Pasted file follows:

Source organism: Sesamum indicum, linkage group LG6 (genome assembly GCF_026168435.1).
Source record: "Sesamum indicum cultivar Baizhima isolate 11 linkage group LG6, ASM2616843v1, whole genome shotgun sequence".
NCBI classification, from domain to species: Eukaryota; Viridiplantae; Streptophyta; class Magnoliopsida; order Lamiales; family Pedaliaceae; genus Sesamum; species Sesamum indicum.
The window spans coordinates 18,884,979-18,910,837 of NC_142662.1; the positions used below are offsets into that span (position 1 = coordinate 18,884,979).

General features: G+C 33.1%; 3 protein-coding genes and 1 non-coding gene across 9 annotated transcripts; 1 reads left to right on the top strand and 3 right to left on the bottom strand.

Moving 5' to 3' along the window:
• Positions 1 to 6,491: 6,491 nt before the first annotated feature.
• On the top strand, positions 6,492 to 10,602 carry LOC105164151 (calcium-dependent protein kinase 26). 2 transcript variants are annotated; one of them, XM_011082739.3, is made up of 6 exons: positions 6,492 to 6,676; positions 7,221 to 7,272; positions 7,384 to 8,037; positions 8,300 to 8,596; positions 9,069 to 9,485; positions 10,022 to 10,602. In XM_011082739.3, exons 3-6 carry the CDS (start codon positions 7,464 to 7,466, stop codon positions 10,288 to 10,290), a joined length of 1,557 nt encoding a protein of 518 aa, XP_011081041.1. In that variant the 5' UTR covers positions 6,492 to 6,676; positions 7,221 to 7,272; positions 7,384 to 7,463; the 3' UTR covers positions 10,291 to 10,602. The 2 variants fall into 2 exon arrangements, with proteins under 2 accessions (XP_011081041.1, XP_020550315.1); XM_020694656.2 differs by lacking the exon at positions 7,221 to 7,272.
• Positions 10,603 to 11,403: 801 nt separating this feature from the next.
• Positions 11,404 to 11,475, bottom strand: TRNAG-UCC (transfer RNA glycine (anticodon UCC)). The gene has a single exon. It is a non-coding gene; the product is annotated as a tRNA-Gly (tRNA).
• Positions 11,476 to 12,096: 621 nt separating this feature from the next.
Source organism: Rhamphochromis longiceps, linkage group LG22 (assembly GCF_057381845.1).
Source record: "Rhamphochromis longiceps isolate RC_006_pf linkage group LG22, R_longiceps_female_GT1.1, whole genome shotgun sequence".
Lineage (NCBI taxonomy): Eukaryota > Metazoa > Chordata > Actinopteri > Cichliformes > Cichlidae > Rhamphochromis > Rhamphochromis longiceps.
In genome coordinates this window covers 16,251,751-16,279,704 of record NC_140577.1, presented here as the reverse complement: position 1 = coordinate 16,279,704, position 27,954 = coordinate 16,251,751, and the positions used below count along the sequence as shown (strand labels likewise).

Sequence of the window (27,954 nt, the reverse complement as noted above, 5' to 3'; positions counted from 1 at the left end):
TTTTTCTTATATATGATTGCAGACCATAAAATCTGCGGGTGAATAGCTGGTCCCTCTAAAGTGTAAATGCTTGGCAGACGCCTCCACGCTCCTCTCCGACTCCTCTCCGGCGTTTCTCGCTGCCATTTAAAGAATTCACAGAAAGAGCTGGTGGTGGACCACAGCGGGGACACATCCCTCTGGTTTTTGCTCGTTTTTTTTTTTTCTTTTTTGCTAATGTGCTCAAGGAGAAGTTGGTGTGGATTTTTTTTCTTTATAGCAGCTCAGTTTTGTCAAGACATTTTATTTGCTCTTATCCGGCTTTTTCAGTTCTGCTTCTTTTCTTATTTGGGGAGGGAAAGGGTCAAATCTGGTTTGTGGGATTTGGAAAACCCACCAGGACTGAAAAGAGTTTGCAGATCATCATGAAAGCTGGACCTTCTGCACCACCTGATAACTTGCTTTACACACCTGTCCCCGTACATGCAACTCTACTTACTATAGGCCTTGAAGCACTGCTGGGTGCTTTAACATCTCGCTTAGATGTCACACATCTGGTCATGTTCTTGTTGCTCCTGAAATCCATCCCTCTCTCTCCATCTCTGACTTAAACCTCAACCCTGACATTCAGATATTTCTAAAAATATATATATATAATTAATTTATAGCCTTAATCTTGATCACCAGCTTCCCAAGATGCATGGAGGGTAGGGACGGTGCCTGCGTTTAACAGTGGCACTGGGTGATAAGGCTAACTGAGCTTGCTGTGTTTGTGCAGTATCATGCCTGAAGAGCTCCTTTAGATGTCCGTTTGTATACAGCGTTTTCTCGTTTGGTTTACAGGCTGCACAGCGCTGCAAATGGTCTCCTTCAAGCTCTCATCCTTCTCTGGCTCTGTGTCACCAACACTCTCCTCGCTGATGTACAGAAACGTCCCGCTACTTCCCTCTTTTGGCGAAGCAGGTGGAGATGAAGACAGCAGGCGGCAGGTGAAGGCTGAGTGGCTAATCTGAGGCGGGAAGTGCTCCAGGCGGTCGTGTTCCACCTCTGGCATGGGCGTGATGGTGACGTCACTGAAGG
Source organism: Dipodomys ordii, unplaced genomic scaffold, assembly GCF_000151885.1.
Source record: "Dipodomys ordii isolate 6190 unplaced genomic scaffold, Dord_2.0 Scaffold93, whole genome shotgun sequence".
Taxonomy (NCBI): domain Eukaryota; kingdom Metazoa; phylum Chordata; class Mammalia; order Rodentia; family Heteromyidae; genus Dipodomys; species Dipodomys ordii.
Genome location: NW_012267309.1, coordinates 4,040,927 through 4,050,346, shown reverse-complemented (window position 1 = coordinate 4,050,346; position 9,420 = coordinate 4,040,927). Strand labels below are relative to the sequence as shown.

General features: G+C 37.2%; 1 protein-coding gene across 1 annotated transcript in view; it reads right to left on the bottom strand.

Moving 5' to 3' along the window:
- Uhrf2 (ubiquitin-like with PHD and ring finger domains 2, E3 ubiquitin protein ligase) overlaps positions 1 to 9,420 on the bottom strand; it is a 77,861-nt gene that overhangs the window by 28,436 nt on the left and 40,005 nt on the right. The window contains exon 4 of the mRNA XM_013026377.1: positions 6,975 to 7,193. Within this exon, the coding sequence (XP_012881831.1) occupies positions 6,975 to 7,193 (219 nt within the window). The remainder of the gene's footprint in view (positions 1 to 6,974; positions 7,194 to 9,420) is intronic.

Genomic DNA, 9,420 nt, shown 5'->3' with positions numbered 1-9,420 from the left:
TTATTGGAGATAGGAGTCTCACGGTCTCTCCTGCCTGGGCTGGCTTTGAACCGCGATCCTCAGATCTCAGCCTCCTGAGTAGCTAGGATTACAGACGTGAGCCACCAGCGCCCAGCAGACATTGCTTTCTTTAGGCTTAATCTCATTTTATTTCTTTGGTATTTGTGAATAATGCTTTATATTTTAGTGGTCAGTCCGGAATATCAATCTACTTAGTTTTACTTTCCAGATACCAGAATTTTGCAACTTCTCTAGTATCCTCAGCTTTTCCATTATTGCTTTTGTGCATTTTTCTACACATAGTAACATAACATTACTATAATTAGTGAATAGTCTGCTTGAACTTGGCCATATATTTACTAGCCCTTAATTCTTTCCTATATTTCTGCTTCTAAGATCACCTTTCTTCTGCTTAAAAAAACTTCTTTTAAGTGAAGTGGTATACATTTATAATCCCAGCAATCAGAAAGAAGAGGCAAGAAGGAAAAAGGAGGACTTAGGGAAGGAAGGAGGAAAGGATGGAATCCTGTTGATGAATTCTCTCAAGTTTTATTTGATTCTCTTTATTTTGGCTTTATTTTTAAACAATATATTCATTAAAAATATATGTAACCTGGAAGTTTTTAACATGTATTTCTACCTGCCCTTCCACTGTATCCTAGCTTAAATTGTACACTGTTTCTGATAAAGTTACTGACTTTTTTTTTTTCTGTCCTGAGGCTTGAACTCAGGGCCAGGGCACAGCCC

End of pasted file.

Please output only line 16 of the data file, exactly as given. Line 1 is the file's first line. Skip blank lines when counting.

Sequence of the window (27,954 nt, the reverse complement as noted above, 5' to 3'; positions counted from 1 at the left end):